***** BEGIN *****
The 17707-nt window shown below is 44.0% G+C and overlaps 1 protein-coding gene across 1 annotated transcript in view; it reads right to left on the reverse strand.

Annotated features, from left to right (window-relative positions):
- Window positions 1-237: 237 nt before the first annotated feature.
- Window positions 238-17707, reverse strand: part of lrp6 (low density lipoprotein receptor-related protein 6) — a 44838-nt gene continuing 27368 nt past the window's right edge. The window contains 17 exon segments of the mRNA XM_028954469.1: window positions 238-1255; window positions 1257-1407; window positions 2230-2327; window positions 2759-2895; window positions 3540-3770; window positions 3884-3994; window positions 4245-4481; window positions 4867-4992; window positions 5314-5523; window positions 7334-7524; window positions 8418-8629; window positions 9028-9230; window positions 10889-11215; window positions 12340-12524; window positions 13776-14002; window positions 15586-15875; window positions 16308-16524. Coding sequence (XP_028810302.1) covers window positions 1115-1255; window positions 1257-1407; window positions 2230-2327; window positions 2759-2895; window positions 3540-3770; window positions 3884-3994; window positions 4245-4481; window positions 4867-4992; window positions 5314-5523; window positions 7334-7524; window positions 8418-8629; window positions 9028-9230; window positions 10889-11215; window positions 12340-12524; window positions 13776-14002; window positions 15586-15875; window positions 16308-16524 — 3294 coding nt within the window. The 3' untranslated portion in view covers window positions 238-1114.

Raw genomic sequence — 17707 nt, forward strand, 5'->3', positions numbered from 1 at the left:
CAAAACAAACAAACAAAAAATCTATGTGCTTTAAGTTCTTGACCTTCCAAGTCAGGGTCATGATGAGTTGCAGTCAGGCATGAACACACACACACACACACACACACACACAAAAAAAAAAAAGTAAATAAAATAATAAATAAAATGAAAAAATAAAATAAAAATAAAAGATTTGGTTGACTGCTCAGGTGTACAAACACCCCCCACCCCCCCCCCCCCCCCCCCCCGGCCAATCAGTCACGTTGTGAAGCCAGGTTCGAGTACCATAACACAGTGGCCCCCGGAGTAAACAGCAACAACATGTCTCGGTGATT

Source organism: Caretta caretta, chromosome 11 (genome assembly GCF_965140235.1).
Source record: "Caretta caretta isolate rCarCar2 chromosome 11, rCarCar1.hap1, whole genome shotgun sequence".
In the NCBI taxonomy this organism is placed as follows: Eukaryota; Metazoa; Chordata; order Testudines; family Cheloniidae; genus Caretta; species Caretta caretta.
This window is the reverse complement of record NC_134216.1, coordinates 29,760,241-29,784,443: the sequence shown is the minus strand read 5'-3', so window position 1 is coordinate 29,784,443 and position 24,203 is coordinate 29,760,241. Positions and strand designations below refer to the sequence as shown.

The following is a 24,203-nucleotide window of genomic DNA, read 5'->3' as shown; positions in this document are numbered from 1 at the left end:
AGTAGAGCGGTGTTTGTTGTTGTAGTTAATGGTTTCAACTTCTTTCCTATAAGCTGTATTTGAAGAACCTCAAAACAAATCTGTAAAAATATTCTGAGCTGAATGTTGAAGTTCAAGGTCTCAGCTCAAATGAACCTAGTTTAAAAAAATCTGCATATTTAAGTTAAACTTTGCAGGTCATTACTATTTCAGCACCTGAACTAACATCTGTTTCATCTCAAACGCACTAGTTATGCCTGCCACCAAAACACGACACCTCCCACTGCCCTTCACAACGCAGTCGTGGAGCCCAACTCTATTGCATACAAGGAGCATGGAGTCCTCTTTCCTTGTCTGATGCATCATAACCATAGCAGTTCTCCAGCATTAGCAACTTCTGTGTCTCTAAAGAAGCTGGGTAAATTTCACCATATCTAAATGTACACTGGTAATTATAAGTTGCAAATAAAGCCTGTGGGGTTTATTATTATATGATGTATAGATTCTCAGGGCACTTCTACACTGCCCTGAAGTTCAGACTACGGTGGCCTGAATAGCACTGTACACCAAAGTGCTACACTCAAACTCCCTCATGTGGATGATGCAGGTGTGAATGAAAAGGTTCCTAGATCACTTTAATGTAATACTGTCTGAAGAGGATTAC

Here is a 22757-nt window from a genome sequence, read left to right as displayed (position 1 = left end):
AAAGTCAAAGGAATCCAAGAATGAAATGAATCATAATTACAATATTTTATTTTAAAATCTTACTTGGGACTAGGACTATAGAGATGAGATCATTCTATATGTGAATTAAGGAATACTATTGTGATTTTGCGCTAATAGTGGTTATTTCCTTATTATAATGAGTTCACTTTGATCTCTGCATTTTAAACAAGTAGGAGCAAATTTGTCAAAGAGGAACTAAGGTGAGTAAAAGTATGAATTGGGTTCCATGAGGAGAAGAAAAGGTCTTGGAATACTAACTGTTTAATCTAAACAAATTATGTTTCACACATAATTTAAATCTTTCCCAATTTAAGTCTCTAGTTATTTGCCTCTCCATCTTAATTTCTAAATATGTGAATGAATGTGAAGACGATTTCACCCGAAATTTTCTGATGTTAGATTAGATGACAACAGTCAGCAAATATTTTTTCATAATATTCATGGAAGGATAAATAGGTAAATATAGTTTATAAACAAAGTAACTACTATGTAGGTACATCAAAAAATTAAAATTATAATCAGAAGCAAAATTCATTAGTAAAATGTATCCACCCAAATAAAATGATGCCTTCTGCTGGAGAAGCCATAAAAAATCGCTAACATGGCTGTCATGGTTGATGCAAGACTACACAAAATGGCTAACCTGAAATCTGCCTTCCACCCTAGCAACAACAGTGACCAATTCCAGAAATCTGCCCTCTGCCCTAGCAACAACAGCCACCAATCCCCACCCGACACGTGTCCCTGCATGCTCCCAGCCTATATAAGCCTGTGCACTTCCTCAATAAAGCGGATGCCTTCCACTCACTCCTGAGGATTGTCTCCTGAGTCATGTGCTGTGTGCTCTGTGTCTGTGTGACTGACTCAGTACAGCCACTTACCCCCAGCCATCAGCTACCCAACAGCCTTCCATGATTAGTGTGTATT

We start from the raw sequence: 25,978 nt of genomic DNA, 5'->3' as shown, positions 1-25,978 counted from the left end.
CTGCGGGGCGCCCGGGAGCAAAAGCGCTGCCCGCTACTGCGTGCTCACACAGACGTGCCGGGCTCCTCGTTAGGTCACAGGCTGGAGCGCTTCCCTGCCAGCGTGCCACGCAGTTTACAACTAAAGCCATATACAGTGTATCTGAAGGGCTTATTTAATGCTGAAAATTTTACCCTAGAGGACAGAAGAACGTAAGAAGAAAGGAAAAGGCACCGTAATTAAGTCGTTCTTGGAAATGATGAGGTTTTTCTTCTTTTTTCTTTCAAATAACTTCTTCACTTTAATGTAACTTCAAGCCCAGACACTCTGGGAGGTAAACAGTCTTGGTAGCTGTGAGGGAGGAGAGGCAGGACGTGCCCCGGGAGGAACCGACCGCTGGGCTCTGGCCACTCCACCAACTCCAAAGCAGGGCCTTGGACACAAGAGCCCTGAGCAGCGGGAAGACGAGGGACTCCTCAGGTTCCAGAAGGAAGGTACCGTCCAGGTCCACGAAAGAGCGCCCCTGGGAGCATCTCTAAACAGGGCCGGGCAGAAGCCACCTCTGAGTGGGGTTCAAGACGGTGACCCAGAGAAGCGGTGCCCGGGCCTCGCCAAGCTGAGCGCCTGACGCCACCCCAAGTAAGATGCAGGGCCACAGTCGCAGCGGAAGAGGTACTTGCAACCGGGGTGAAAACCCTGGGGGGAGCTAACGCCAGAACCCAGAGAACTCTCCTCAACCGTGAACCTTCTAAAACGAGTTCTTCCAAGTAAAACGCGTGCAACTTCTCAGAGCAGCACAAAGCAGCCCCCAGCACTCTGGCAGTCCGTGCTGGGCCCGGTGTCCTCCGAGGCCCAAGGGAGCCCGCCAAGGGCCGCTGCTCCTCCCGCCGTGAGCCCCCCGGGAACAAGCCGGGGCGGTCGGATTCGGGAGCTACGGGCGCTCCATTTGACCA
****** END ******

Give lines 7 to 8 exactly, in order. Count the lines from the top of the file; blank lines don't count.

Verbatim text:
Source organism: Caretta caretta, chromosome 11 (genome assembly GCF_965140235.1).
Source record: "Caretta caretta isolate rCarCar2 chromosome 11, rCarCar1.hap1, whole genome shotgun sequence".